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+ - Geologists Warned of Washington State Mudslides for Decades

Submitted by Hugh Pickens DOT Com
Hugh Pickens DOT Com (2995471) writes "The Seattle Times reports that since the 1950s, geological reports on the hill that buckled last weekend killing at least 17 residents in Snohomish County in Washington State have included pessimistic analyses and the occasional dire prediction. But no language seems more prescient than what appears in a 1999 report filed warning of “the potential for a large catastrophic failure.” Daniel Miller, a geomorphologist, documented the hill’s landslide conditions in a report written in 1997 for the Washington Department of Ecology and the Tulalip Tribes. Miller knows the hill’s history, having collected reports and memos from the 1950s, 1960s, 1980s and 1990s and has a half-dozen manila folders stuffed with maps, slides, models and drawings, all telling the story of an unstable hillside that has defied efforts to shore it up. That’s why he could not believe what he saw in 2006, when he returned to the hill within weeks of a landslide that crashed into and plugged the North Fork of the Stillaguamish River, creating a new channel that threatened homes on a street called Steelhead Drive. Instead of seeing homes being vacated, he saw carpenters building new ones. “Frankly, I was shocked that the county permitted any building across from the river,” says Miller. “We’ve known that it’s been failing. It’s not unknown that this hazard exists.”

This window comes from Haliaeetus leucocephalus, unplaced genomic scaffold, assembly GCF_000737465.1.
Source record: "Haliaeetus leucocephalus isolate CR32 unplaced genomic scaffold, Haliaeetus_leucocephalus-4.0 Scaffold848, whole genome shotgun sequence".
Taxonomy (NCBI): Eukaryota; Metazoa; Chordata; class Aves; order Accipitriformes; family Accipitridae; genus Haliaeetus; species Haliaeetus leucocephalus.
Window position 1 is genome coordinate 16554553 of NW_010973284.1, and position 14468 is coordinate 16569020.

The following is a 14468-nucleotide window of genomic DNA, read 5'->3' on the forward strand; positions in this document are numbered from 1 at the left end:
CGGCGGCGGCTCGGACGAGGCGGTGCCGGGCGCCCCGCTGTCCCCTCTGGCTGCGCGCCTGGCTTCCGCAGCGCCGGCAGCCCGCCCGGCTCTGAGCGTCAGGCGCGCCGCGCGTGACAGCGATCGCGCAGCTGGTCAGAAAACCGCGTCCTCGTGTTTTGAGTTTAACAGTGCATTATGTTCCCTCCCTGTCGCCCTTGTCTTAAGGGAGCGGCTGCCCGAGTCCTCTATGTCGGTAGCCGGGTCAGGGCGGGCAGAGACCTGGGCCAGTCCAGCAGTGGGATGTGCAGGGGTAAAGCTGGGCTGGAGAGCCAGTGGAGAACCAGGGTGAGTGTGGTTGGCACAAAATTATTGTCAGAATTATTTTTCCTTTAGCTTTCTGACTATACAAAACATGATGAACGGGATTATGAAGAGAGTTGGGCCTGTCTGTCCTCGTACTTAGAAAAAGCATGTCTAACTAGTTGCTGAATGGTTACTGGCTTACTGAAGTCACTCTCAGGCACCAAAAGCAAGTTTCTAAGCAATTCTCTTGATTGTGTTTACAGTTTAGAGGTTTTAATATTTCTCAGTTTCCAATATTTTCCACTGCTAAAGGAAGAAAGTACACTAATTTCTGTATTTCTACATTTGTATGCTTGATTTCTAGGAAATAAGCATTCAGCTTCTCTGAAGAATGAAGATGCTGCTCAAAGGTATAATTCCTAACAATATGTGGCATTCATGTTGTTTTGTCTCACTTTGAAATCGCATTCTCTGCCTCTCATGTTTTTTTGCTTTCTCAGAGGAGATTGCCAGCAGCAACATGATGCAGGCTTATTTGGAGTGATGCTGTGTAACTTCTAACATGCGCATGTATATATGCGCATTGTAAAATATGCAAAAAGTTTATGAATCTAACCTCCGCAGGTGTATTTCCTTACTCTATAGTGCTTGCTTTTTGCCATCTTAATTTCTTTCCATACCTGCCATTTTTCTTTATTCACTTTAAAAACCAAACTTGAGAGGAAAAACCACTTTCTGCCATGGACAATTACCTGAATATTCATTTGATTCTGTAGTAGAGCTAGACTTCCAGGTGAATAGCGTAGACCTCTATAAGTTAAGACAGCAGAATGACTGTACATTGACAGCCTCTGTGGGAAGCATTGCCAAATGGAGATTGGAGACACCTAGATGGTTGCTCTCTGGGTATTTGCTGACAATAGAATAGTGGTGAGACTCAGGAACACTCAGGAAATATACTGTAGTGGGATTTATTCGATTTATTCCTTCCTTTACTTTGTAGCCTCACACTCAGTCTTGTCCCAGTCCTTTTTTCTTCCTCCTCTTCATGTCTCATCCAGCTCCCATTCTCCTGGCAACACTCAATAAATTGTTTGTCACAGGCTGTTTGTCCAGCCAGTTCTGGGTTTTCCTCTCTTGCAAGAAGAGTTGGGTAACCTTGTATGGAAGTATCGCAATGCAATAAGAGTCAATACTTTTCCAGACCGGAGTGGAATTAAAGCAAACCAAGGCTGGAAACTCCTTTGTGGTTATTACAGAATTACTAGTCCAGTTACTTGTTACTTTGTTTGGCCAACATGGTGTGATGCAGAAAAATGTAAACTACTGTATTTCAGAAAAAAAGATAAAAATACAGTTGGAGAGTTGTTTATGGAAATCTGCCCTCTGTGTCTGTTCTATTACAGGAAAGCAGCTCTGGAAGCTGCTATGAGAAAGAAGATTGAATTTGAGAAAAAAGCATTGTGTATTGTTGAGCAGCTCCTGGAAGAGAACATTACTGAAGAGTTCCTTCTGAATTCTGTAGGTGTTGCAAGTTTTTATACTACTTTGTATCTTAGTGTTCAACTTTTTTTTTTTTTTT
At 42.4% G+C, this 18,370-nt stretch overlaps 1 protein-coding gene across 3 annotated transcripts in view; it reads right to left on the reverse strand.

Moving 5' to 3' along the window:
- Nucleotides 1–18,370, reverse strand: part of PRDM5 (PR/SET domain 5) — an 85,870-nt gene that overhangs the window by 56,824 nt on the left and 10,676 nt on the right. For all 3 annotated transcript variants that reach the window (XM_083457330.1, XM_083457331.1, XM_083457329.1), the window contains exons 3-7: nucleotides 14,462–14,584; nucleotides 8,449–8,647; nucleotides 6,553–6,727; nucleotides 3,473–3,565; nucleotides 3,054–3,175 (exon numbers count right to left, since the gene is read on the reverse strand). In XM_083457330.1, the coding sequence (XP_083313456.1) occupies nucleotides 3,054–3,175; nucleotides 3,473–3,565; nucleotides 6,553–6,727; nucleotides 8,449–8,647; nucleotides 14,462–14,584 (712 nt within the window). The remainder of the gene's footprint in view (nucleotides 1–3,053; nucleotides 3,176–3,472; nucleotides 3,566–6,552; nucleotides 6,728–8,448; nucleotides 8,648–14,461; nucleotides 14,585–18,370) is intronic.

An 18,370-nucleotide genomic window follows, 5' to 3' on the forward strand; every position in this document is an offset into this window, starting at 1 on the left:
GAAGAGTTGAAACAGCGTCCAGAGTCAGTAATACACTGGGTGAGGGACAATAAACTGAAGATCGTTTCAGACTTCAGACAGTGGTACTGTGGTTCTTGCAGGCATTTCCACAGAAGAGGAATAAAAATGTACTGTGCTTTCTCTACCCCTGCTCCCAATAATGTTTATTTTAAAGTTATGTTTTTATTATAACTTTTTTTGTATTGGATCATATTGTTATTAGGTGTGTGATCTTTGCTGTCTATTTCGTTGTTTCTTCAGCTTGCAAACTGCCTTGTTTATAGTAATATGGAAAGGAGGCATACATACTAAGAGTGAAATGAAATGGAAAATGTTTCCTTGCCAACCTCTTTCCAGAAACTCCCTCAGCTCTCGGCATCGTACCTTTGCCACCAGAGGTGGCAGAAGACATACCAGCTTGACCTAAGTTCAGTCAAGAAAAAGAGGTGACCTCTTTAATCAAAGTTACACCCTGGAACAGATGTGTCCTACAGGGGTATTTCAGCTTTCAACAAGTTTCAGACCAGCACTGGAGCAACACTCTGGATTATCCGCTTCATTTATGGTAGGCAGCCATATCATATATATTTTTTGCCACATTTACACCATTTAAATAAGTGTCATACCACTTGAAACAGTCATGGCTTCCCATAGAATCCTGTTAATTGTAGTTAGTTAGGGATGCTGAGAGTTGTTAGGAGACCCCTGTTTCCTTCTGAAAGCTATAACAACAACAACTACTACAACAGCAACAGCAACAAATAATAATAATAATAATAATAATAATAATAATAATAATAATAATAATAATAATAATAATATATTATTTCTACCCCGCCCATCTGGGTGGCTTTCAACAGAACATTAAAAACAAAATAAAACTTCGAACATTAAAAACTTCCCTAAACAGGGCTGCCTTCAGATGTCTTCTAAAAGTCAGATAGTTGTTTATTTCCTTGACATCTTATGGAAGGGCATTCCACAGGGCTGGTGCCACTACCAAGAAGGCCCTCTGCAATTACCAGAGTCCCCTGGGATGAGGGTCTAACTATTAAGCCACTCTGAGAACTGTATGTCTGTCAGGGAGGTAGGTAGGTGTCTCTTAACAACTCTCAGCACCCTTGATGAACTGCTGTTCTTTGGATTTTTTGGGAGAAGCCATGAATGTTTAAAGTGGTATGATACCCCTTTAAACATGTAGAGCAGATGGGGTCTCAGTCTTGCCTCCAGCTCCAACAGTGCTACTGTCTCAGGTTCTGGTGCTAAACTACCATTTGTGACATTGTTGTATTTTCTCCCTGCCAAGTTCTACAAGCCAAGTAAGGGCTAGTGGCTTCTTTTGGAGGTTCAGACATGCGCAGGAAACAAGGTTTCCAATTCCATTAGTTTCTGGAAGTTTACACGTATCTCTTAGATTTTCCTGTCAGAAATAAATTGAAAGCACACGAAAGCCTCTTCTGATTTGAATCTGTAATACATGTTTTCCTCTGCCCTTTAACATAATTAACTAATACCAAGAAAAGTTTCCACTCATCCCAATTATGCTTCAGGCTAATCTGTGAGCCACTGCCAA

The hill that collapsed is referred to by geologists with different names, including Hazel Landslide and Steelhead Haven Landslide, a reference to the hillside’s constant movement. After the hill gave away in 1949, in '51, in '67, in '88, in 2006, residents referred to it simply as “Slide Hill.” “People knew that this was a landslide-prone area,” says John Pennington. Geomorphologist Tracy Drury said there were discussions over the years about whether to buy out the property owners in the area, but those talks never developed into serious proposals. "“I think we did the best that we could under the constraints that nobody wanted to sell their property and move.""
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Geologists Warned of Washington State Mudslides for Decades

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